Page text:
Got to say Walter, that was a legitimate goal. Robbed, you was. Of course, Anderlecht were emerging during that period in the early 70’s too so the low-countries were on a roll at the time. As for the Belgian style of play, well Arsenal weren’t exactly a free-wheeling team either at that point. Bertie, Don and Peter Storey meant we played a percentage game most of the time. Perhaps Belgium were a little more Leeds like?

    Anyway, our lad Dennis, was a direct successor of the Cruyff revolution so Total Football eventually found its way to Highbury in time. Here’s to the Dutch and the noisy neighbours.

  • Brickfield Gunners

    It was my Honor to met George Best when he came home for awhile with his then wife Alexis to try once again to get of the drink and get healthy. He was living in Portavogie on the Antrim Costline and happened to be their for a few weeks. Not a nicer man when sober and I will tell you this I asked him if he had to do it all over again would he have left Man Utd so early and he said it was a huge mistake and if he had the time again he would have stayed. Unfortunately after been sober for awhile he then started to drink again and he and his wife went back to England to get him treatment. I saw him play for NIreland and the love he got from the crowd was so strong that you could feel it. He is buried beside his mum and not far from where my mum and dad are buried so when my brother and I go to visit my parents grave we also leave some flowers for Gxeorge and his mum. I loved him to bits and what a joy to watch when he was in full flow, poetry in motion.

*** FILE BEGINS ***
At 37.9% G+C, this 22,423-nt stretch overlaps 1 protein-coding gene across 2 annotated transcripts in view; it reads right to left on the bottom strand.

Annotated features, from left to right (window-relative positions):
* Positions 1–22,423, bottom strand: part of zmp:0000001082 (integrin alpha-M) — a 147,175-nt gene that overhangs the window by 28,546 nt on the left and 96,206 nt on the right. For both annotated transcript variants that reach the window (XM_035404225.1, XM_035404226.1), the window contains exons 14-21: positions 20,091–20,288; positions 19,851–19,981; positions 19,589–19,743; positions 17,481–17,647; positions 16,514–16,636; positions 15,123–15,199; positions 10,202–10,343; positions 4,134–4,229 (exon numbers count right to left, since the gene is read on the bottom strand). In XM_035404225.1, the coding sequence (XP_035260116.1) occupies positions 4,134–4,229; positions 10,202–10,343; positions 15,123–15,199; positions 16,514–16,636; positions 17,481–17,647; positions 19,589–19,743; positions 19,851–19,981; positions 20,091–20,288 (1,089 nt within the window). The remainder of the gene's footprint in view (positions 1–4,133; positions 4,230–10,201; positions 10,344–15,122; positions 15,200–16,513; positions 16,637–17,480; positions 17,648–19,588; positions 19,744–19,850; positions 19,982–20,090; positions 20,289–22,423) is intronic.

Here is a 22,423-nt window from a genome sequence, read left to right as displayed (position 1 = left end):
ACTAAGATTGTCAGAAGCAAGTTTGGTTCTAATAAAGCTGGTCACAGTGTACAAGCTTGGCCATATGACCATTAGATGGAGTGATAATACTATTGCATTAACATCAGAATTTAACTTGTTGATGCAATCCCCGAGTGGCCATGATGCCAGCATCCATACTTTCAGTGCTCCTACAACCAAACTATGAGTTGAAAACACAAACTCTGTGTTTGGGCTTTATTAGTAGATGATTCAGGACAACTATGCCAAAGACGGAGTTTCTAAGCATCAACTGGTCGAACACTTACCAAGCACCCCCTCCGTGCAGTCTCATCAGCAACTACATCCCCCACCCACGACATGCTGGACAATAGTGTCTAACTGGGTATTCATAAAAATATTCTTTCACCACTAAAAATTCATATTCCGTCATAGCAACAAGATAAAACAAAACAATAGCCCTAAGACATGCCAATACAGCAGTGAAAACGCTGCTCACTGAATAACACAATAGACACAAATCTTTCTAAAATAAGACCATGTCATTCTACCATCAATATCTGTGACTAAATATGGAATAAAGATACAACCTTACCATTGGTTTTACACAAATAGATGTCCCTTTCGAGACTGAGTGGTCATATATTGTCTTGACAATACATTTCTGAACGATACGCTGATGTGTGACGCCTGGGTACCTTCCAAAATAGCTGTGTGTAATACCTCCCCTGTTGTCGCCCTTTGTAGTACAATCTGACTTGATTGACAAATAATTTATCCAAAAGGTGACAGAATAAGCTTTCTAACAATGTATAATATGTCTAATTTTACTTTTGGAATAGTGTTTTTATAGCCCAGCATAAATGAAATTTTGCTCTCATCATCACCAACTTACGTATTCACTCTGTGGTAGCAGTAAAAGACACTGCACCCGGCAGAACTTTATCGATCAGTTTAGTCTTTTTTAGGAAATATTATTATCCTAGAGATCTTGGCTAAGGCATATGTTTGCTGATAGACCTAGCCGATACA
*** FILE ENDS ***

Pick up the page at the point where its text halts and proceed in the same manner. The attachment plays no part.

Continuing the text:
• Brickfields Gunners

    @ Linda – March 25, 2016 at 11:43 pm – Thanks for that lovely snippet .He used to write articles in SHOOT ! magazine in the early and mid seventies and I remember reading about the numerous run ins with fans of opposition clubs and of ‘macho’ men who would confront him in pubs and other public places .
    There was also an unpleasant episode when the mother of another ManUtd winger at that time , accosted him at the training ground and as well as berated him for his fame and lifestyle and also claimed that her son was a better player than Best.
    Another was also the numerous death threats that he would receive , notably one before an away game at Newcastle . This was shortly before he went off the boil.
    He did keep writing after he left United , but one could sense that his heart was not in it .

  • Brickfields Gunners

    @ Kenneth Widmerpool -March 25, 2016 at 7:45 am – Nice link . Football as an art. I think I’ve heard it mentioned before !

  • porter

    The legacy of Cruyff is that one morning in 1974 , every kid in every playground was trying to master that turn. It took away the breath of the whole footballing world.

  • porter

    He was heavily linked to us to replace Rioch as mananger , can’t help wondering how that might have turned out.

  • ob1977

    One thing I have thought about with all the touching words from ex pro’s, pundits, and managers, is about how gifted he was, and not one of them has come out and said teams should have just “smashed him”, or “got in his face”…